Ever curious what it feels like to go REALLY FAST? Say, 130 mph on the straightaway and 110 mph on the curve at Indy while riding a mere 2 feet from the wall?
Watching the famed Indianapolis 500 race, racing driver wannabes wonder what it would be like to be travel so fast at the iconic Brickyard track. As part of the “Hot Lap” experience during Indy weekend, you ride with a professional Indy driver around the 2.5 mile oval track. Our package deal included this experience.
We had bid on this package for the big race weekend through the Humane Society of the United States charity auction and found that it was donated by Mari Hulman George, Chairman of the Indianapolis Motor Speedway, for one of her favorite charities. Our ride was on Saturday, the day before the Indy 500. Many thousands of fans were on site, walking the garages and meeting the drivers.
Passengers meet their driver when their turn to ride arrives. The driver can be either a retired Indy driver or an up and coming Indy Light Series (ILS) driver. Our driver was Sebastian Saavedra from ILS. Racing the day before in the Firestone Freedom 100, Sebastian finished 5th. Sebastian drove for team Andretti Green – Automatic Fires Sprinklers. He also won the Kansas Lottery 100 just a few weeks earlier. His team won the ILS that year and Sebastian finished 3rd among individual drivers.
ILS drivers are working their way up the Indy circuit. The year after our ride Sebastian finished 23rd at the big show, the Indy 500 race. The ILS is similar to AAA minor league baseball, feeding players from the top Minor League level to the Major League baseball teams. These are accomplished professional drivers who are polishing their skills for a shot at the big time. The Indy Lights champion is awarded a scholarship package of nearly $1 million to assist in the ascent to the IndyCar Series. Racing is an expensive sport. Helio Castroneves, Scott Dixon, and Tony Kanaan are just a few of the drivers who came up through this circuit.
Before the ride, you go over the safety procedures (i.e. buckle up), and you snap a few quick pictures for memories. Then, you sit back and prepare for a rocket ride.
Nothing quite prepares you for the performance of a car that looks like your typical street version of the Chevy Malibu SS. The car was a 4 door model that looked innocent enough. To sit together during the ride, we chose the back seats. As the car takes off, the roar of the engine quickly replaces any feeling of being innocent and docile. Smooth acceleration combined with constant thrust keeps you glued to the back of your seats for a while. Before we know it, we are going 130 mph. Soon, very soon, we approach one of the famous curves at the Brickyard. We slow down a bit, only 110 mph, as we ride about 24 inches from the wall. Here, we really get the feel of the speed as the wall comes up close and personal.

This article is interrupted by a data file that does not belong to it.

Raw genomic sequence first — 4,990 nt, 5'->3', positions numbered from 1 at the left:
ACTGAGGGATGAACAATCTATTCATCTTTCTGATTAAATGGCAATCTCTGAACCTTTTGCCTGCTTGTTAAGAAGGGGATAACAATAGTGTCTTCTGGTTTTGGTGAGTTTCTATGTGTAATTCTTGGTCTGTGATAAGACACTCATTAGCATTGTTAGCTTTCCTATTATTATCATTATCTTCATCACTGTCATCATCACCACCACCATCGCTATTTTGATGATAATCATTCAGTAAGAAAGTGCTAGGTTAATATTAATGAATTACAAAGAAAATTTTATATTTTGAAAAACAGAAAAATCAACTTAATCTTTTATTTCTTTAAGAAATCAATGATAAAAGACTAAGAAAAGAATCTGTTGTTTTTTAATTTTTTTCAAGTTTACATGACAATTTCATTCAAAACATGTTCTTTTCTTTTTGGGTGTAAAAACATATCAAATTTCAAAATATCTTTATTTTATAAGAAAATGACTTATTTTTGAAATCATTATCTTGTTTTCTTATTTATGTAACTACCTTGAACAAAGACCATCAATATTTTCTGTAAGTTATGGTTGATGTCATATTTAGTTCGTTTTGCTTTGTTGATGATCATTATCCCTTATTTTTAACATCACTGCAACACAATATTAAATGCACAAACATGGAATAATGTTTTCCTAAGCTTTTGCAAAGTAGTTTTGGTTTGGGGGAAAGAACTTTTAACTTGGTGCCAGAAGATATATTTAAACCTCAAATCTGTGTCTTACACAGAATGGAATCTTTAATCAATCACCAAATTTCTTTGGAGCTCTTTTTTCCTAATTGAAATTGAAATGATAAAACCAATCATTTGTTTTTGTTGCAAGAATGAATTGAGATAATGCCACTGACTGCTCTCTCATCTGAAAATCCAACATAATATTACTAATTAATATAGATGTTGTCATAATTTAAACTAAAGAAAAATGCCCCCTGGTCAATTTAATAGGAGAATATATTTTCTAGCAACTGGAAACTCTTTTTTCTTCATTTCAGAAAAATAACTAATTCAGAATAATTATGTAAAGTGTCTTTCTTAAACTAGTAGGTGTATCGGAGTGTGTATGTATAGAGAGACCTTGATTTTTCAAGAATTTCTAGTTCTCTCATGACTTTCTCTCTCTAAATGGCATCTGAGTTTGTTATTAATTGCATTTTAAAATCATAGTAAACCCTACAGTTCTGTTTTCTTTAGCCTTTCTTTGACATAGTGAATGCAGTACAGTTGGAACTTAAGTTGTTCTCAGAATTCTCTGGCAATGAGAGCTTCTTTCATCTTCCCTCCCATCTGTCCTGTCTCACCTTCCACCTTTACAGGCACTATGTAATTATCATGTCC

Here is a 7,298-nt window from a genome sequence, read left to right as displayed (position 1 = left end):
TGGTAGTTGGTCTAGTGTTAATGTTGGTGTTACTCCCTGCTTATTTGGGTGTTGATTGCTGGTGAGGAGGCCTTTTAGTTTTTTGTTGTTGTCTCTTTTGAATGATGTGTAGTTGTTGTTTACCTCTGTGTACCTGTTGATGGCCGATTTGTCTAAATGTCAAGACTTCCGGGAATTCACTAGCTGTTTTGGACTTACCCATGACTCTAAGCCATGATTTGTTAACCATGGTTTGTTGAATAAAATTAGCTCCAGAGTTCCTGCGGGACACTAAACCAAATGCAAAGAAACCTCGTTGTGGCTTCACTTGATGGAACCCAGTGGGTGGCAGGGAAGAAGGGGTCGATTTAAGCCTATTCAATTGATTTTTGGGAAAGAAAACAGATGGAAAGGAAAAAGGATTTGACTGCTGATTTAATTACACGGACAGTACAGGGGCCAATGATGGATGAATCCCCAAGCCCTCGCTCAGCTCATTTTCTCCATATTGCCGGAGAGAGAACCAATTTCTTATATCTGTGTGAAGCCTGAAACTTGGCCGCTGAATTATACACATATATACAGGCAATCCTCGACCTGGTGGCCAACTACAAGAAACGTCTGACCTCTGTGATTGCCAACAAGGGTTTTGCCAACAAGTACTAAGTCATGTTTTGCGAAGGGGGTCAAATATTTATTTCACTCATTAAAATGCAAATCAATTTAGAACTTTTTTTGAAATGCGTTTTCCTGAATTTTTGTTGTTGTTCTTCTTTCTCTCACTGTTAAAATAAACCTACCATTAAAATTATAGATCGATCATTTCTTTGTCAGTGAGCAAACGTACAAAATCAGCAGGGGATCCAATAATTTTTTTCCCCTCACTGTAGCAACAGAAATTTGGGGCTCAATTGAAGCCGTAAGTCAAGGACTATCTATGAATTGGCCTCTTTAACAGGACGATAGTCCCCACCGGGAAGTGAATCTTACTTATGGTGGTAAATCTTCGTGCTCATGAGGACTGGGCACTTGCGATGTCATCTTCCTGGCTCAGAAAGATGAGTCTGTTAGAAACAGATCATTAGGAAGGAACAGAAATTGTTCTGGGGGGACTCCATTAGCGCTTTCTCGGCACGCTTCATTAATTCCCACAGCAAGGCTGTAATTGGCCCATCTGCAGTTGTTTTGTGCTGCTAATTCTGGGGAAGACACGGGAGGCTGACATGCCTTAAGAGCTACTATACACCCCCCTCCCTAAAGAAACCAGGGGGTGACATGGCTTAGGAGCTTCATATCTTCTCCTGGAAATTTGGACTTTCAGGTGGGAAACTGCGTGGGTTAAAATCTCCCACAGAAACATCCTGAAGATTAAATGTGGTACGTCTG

As a former gear head, the experience of 130 mph was a speed obtained in street races on nice flat, straight, deserted streets. That is stimulating enough. When you do 130 mph going into a curve and sustain well over 100 mph through the curve with a concrete wall mere feet from your car… that is a way to bring the dead back to life.
Having total confidence that the driver is an actual pro makes the experience doable. My wife cringed the whole time, even before we took off. Trooper that she is, at least no screams emanated. Just wide eyes, big as saucers, and that cringe thing while hanging on for dear life. She had chosen to sit behind the driver in order to be “less scared” of getting so close to the outside wall as we rode around the track.
Completing the circuit twice, our driver pulled in to get the next round of riders and we collected our certificates for having run the lap and snapped a few more pictures.
Friendly and confident the whole time, Sebastian did make this experience fun, even for the cringing wife. Sebastian was even kind enough to point out the wall where he had hit the day before.
As an aside, at the motor speedway Indy Racing Experience offers a different “Victory Laps” experience. The difference is the price and the speed. The ride around the track at about 60 mph is in a 2 seat version of an actual Indy car. This is a much more sedate way to ride the most famous track in the world. The cost is $60.
Fan friendly is the best way to describe the Indy circuit. Having attended all the major sports events, far and away the most hands-on and courteous professional interaction with the fans is to be found with the Indy drivers and crew and the Indy facilities and management personnel. No other major sport treats its fans so well.